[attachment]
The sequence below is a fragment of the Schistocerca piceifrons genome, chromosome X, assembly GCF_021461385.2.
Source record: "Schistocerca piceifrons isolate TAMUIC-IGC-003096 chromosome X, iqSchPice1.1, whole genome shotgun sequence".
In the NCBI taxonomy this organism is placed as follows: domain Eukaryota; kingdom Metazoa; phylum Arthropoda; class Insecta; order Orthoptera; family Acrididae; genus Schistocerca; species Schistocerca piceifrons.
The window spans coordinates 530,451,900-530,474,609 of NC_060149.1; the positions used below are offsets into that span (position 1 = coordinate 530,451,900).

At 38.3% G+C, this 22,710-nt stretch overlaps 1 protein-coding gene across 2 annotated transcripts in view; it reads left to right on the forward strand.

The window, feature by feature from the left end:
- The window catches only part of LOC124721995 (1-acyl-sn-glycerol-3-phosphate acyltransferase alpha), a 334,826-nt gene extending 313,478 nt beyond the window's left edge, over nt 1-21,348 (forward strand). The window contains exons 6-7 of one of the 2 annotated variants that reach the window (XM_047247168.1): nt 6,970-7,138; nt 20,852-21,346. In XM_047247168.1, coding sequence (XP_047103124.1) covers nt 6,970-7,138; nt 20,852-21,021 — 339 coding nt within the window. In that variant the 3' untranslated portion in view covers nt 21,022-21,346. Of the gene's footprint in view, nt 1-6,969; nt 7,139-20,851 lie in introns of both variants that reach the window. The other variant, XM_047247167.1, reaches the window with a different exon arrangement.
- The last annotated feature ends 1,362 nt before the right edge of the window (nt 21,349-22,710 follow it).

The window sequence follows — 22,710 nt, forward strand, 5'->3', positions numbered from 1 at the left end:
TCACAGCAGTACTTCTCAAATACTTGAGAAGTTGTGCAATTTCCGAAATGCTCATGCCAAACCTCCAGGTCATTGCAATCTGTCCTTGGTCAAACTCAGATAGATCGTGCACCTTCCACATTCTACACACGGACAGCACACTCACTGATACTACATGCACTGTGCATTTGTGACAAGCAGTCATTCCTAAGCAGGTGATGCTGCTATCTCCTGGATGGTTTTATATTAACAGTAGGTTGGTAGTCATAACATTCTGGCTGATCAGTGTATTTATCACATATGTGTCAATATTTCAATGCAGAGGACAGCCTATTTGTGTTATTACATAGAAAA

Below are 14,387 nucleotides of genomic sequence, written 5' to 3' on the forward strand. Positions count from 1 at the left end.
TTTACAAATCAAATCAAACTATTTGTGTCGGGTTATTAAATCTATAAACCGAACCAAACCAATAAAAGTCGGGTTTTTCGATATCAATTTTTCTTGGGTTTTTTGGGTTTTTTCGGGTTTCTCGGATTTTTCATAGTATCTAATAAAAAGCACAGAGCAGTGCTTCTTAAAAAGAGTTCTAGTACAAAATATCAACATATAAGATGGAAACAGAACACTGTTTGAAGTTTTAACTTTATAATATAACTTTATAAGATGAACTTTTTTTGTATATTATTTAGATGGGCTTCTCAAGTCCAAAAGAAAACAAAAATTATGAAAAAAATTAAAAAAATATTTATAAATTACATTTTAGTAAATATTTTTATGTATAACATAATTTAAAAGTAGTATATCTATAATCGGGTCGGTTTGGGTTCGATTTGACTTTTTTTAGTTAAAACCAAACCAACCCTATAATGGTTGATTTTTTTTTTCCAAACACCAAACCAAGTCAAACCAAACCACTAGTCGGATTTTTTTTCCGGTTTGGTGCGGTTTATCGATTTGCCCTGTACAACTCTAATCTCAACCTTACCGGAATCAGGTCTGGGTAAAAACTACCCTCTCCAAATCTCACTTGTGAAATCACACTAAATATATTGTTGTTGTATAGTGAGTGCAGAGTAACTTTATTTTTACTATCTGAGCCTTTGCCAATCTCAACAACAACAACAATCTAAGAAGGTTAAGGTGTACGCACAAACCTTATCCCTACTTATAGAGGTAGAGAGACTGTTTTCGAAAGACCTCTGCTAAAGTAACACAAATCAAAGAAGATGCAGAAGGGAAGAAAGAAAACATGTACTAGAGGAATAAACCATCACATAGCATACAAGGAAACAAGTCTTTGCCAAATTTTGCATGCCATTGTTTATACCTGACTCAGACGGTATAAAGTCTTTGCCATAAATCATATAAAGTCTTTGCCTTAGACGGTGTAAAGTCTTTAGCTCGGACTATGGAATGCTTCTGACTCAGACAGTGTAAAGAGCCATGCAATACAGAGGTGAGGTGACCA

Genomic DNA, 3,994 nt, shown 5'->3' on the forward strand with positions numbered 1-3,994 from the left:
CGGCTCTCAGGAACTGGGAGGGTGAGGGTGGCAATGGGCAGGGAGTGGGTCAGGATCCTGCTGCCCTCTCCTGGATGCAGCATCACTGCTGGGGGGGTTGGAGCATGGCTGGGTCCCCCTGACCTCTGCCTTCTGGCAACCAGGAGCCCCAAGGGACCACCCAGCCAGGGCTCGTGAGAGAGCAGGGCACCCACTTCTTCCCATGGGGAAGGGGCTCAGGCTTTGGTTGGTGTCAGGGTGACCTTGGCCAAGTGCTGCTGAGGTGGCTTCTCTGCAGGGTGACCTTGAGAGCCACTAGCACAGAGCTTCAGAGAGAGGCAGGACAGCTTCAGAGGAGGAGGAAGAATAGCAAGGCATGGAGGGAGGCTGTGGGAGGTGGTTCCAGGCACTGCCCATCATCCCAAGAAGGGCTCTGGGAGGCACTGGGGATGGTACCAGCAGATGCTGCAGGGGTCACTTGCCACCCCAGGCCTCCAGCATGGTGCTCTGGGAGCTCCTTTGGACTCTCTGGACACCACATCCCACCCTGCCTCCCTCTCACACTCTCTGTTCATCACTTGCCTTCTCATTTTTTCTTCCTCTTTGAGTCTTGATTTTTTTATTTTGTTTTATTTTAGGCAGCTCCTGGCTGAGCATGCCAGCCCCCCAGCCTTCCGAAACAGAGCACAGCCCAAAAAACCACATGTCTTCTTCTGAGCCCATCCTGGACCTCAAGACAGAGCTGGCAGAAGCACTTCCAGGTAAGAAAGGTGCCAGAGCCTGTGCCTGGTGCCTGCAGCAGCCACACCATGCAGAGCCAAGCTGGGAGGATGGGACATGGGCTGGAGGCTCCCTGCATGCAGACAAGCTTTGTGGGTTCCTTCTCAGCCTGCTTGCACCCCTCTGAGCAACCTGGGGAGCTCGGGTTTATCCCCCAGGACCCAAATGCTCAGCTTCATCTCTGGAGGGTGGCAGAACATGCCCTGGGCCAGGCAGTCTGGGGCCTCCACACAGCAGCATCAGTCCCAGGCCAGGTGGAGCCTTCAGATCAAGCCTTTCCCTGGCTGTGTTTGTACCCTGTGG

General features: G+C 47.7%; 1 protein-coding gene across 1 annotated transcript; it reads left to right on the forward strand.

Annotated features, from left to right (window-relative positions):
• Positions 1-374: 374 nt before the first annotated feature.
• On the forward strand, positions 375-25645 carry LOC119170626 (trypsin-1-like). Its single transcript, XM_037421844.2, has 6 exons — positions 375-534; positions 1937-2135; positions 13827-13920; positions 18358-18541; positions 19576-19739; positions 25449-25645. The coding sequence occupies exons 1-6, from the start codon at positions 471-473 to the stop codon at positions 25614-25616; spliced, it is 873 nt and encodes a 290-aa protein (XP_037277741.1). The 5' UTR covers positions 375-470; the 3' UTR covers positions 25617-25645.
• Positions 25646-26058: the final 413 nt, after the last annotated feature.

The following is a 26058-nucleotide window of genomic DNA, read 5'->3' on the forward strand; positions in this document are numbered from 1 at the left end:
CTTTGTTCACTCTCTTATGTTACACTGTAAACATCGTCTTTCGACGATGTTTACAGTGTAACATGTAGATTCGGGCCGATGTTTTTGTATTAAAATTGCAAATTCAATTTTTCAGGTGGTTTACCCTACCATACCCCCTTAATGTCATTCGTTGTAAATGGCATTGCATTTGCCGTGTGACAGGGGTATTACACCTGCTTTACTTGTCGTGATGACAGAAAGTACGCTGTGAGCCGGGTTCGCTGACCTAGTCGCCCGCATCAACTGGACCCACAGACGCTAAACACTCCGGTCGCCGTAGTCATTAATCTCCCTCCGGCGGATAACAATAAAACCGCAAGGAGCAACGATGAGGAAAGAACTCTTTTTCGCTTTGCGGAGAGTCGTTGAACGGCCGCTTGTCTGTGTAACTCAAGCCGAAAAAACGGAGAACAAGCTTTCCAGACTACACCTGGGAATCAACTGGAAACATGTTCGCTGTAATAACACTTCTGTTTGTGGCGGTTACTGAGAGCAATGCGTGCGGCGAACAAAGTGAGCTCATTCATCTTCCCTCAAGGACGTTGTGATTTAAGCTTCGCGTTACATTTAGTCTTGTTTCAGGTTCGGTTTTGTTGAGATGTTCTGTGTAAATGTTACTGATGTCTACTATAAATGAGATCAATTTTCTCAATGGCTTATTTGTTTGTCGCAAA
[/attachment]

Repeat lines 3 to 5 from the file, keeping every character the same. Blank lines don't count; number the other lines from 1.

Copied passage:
In the NCBI taxonomy this organism is placed as follows: domain Eukaryota; kingdom Metazoa; phylum Arthropoda; class Insecta; order Orthoptera; family Acrididae; genus Schistocerca; species Schistocerca piceifrons.
The window spans coordinates 530,451,900-530,474,609 of NC_060149.1; the positions used below are offsets into that span (position 1 = coordinate 530,451,900).

At 38.3% G+C, this 22,710-nt stretch overlaps 1 protein-coding gene across 2 annotated transcripts in view; it reads left to right on the forward strand.